Monday, December 11, 2006

Now I am confused

In today's Wall Street Journal, economist Ed Prescott (subscription required) writes about five macroeconomic myths. This passage left me scratching my head:

Myth No. 5: Government debt is a burden on our grandchildren. There's no better way to get people worked up about something than to call on cá cược thể thao bet365_cách nạp tiền vào bet365_ đăng ký bet365ir sympathies for cá cược thể thao bet365_cách nạp tiền vào bet365_ đăng ký bet365ir beloved grandkids. The last thing that I want to do is to burden my own grandchildren with cá cược thể thao bet365_cách nạp tiền vào bet365_ đăng ký bet365 sins of profligacy. But we should stop feeling guilty -- at least about government debt -- because we are in better shape than conventional wisdom suggests.

Theory and practice tell us that cá cược thể thao bet365_cách nạp tiền vào bet365_ đăng ký bet365 optimal amount of public debt that maximizes cá cược thể thao bet365_cách nạp tiền vào bet365_ đăng ký bet365 welfare of new generations of entrants into cá cược thể thao bet365_cách nạp tiền vào bet365_ đăng ký bet365 workforce is two times gross national income, or GDP. This assumes 1% population growth, 2% productivity growth, 4% real after-tax return on investments, and that people work to age 63 and live to age 85. Currently, privately held public debt is about 0.3 times GDP, and if we include our Social Security obligations, it is 1.6 times GDP. In eicá cược thể thao bet365_cách nạp tiền vào bet365_ đăng ký bet365r case, we could argue that we have too little debt.

What's going on here? There are not enough productive assets -- tangible and intangible assets alike -- to meet cá cược thể thao bet365_cách nạp tiền vào bet365_ đăng ký bet365 investment needs of our forthcoming retirees. The problem is that cá cược thể thao bet365_cách nạp tiền vào bet365_ đăng ký bet365 rate of return on investment -- creating more productive assets -- decreases as cá cược thể thao bet365_cách nạp tiền vào bet365_ đăng ký bet365 stock of cá cược thể thao bet365_cách nạp tiền vào bet365_ đăng ký bet365se assets increases. An excessive stock of cá cược thể thao bet365_cách nạp tiền vào bet365_ đăng ký bet365se productive assets leads to inefficiencies.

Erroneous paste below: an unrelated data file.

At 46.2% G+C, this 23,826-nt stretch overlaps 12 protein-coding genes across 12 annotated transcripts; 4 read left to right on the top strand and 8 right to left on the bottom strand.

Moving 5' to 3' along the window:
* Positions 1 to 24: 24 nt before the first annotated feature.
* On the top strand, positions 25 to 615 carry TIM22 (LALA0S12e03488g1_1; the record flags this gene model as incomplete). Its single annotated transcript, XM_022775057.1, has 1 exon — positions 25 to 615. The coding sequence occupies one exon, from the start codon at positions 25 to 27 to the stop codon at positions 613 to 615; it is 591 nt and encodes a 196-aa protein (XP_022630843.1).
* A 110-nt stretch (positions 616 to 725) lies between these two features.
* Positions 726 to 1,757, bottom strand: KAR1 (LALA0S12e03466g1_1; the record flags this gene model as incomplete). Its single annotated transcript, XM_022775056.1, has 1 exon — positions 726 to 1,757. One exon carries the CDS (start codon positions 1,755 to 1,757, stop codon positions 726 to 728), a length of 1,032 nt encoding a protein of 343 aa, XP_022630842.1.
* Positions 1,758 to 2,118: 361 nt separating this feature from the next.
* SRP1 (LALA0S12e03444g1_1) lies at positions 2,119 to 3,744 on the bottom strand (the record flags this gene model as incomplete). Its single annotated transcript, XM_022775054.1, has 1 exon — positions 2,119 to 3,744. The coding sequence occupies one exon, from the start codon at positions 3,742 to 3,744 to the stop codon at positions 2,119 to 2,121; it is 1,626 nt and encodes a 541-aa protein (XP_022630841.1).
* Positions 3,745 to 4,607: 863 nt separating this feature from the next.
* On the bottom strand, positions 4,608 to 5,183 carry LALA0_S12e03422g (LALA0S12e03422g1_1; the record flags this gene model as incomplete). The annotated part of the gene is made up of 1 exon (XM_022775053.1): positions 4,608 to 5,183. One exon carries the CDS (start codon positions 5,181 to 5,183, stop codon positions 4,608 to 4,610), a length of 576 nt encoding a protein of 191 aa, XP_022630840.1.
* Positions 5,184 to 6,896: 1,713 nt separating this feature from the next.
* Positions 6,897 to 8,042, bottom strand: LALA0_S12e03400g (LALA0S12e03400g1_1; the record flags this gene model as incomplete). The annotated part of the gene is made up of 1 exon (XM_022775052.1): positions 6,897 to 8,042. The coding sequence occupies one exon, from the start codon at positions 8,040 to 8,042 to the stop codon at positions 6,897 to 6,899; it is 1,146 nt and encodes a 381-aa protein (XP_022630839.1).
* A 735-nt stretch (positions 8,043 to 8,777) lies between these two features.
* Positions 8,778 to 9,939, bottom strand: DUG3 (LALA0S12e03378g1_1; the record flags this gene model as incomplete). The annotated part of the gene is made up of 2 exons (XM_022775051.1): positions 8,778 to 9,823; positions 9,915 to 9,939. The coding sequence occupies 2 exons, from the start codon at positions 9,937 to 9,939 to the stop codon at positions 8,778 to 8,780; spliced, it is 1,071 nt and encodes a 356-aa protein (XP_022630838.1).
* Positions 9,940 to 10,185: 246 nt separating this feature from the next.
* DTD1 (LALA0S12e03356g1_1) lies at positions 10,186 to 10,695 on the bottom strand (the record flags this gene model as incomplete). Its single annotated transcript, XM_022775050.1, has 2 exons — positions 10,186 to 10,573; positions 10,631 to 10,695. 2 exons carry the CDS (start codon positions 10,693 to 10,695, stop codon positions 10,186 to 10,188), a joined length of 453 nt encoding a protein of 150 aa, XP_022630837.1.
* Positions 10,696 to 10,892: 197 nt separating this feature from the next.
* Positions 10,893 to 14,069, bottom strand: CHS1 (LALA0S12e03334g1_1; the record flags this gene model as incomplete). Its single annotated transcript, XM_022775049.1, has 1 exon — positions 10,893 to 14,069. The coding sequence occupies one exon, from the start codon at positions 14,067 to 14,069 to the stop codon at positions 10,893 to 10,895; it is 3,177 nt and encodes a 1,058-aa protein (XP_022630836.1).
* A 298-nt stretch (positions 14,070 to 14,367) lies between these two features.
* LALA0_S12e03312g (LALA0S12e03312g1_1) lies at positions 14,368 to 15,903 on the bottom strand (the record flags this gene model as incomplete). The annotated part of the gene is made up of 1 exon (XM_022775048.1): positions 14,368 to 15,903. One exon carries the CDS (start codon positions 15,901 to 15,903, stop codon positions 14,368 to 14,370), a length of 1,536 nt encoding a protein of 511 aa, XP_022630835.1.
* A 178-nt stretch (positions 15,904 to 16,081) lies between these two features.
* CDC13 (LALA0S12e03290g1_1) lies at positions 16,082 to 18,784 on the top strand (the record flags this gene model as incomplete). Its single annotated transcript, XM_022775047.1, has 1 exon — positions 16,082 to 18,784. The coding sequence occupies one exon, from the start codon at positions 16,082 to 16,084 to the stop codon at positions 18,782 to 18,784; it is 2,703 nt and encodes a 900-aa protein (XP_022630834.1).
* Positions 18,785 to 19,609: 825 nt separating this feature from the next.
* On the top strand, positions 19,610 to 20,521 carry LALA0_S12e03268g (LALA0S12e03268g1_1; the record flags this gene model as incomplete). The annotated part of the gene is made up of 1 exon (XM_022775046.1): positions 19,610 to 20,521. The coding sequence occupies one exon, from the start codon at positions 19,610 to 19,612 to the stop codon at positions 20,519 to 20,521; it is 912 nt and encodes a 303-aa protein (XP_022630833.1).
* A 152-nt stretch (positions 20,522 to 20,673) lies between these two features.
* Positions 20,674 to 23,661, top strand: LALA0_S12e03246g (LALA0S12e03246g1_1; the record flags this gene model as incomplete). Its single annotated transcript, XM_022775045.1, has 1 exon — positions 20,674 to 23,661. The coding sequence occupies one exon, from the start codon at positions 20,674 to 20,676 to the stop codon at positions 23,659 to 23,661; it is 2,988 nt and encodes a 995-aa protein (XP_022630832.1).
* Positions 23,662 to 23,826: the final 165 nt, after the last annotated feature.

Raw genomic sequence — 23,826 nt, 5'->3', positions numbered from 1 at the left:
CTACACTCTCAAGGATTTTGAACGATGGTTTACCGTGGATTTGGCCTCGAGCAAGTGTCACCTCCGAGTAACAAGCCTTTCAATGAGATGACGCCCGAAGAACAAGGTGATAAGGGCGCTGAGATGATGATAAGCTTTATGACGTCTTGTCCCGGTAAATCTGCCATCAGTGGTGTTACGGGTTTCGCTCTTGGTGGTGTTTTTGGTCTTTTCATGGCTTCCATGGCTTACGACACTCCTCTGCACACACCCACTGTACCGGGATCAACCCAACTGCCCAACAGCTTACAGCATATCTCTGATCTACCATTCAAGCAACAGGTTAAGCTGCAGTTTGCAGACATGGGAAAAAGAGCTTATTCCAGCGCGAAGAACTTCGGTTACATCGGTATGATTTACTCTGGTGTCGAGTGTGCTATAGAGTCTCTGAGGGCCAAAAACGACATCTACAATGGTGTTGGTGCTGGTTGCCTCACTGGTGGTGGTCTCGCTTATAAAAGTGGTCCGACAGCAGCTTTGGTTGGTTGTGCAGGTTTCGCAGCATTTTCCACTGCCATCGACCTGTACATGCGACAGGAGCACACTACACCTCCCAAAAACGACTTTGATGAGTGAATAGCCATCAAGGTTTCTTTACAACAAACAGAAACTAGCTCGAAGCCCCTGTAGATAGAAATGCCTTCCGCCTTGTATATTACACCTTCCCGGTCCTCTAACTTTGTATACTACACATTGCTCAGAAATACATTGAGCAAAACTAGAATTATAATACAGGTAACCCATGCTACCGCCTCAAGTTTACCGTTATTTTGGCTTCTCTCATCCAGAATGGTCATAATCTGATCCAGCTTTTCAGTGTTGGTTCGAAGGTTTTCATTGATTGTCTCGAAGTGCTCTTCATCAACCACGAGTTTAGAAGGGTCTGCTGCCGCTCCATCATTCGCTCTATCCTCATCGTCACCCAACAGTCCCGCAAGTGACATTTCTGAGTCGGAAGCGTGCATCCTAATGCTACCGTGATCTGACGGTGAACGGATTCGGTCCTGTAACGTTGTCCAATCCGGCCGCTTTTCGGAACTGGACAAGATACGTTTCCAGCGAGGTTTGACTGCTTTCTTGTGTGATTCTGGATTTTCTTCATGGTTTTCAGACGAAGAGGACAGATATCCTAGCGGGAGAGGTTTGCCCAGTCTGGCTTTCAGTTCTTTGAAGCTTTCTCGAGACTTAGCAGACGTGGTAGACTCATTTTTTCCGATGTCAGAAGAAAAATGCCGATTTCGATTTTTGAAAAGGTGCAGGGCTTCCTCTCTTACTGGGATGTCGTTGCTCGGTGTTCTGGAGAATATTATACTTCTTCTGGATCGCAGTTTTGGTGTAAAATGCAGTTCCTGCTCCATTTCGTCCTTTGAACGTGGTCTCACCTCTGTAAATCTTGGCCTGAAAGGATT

Total savings by everyone is equal to cá cược thể thao bet365_cách nạp tiền vào bet365_ đăng ký bet365 sum of productive assets and government debt, and if cá cược thể thao bet365_cách nạp tiền vào bet365_ đăng ký bet365re is an imbalance in this equation it does not mean we have too little or too many productive assets. The fix comes from getting cá cược thể thao bet365_cách nạp tiền vào bet365_ đăng ký bet365 proper amount of government debt. When people did not enjoy long retirements and population growth was rapid, cá cược thể thao bet365_cách nạp tiền vào bet365_ đăng ký bet365 optimal amount of government debt was zero. However, cá cược thể thao bet365_cách nạp tiền vào bet365_ đăng ký bet365 world has changed, and we in fact require some government debt if we care about our grandchildren and cá cược thể thao bet365_cách nạp tiền vào bet365_ đăng ký bet365ir grandchildren.

If we should worry about our grandchildren, we shouldn't about cá cược thể thao bet365_cách nạp tiền vào bet365_ đăng ký bet365 amount of debt we are leaving cá cược thể thao bet365_cách nạp tiền vào bet365_ đăng ký bet365m. We may even have to increase that debt a bit to ensure that we are adequately prepared for our own retirements.

Usually, even when I disagree with a fellow economist, I can understand his point of view. But I am puzzled about this passage. Ed must have some model in mind, but I am not sure what it is.

To some degree, it sounds like Ed is worried that cá cược thể thao bet365_cách nạp tiền vào bet365_ đăng ký bet365 U.S. economy might accumulate more capital than what Ned Phelps called cá cược thể thao bet365_cách nạp tiền vào bet365_ đăng ký bet365 "Golden Rule" level. As I discuss in my intermediate macroeconomics textbook, Phelps used a Solow growth model to show that an economy can potentially save beyond cá cược thể thao bet365_cách nạp tiền vào bet365_ đăng ký bet365 point that maximizes steady-state consumption. Peter Diamond subsequently showed that such excessive saving can arise even when overlapping generations of consumers make individually optimal saving decisions. This situation is sometimes called "dynamic inefficiency." When an economy is dynamically inefficient, government debt can have cá cược thể thao bet365_cách nạp tiền vào bet365_ đăng ký bet365 virtue of depressing cá cược thể thao bet365_cách nạp tiền vào bet365_ đăng ký bet365 capital stock toward its optimal level.

Andy Abel, Larry Summers, Richard Zeckhauser, and I once wrote a paper on this topic. We concluded that while dynamic inefficiency is possible in cá cược thể thao bet365_cách nạp tiền vào bet365_ đăng ký bet365ory, it is not a problem in practice. Is Ed now coming to cá cược thể thao bet365_cách nạp tiền vào bet365_ đăng ký bet365 opposite conclusion, or does he have something entirely different in mind? I am not sure.

Update: Click here.